How long "Pokémon Go" Really Kept Us on our toes
Published on 15.12.2016
By the middle of this year, everyone was talking about the game “Pokémon Go”. Hardly any other topic dominated the headlines as much as the mobile game based on augmented reality (augmented reality). The range ranged from robbery to assault to murder. And a side effect delighted everyone: children, adolescents, parents, politicians and scientists. Because to play the game you had to move. Madness.
Generation 2.0 finally ventured out of the darkened room, walked among people, buttoned contacts far away from Facebook, Tinder and Co. And all voluntarily!
Renowned scientists from Stanford University even predicted a longer life for Pokémon players. Thanks to the app, they would cover an average of 7229 steps per day, and therefore move around a quarter more than before.
Now comes out: all hot air. They would move more. Not to mention that the trend has long since disappeared again.
Harvard researchers have published a corresponding analysis in the British Medical Journal. True, according to their results, Pokémon Go players were actually more active than before installing the app. However, not as significant as assumed. And it didn’t last too long.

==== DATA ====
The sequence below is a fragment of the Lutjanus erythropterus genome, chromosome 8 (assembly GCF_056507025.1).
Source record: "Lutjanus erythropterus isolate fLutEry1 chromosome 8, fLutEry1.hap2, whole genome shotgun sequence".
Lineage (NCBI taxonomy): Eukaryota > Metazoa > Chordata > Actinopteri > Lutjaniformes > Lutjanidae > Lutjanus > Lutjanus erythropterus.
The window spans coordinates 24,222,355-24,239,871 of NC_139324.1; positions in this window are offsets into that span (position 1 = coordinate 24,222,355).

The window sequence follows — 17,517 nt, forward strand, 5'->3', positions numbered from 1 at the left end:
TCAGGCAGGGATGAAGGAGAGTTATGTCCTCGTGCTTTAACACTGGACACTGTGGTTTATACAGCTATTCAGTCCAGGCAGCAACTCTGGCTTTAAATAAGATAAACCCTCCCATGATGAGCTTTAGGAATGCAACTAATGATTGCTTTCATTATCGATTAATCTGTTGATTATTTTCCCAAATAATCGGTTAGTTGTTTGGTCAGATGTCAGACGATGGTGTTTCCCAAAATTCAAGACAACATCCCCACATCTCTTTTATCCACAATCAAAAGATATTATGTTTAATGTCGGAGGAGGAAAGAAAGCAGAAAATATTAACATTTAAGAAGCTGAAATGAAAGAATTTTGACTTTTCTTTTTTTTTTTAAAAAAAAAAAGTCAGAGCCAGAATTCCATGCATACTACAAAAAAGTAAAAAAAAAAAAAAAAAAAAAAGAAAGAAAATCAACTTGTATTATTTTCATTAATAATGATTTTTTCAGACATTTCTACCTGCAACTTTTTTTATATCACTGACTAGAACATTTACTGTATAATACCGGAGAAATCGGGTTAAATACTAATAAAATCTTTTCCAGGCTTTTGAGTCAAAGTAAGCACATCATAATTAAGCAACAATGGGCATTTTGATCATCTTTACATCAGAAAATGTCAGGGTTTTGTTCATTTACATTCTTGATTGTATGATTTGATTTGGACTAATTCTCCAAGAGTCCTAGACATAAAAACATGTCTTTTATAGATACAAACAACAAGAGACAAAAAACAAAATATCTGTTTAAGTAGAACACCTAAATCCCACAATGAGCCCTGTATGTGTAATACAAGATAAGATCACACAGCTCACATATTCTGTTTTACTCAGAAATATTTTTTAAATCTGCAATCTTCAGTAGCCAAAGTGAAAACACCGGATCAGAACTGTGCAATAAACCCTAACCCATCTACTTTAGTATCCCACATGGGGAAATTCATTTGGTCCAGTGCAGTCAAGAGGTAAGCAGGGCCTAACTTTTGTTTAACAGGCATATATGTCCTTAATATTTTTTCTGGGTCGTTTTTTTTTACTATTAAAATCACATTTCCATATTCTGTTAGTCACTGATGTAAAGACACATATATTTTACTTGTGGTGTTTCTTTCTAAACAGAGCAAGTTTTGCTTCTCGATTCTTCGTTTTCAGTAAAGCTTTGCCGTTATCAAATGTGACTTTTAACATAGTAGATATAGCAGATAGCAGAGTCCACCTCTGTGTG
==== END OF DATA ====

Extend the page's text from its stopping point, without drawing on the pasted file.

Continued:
In total, data from 560 players of both sexes between the ages of 18 and 35 were analyzed over a period of ten weeks. Four weeks before the installation of “Pokémon-Go” to six weeks after.
The players are said to have completed only 955 steps more than usual in the first week after the installation – note that the steps have steadily decreased after that and after six weeks the level before the installation had been reached again.
Perhaps we now understand such images better than before:
They no longer squatted in front of the screens at home, but outside in public, the screen was only much smaller.
Nevertheless, the study concludes that social interaction was encouraged by this game. The app gives people a reason to go out and play with others-in rare cases even today.
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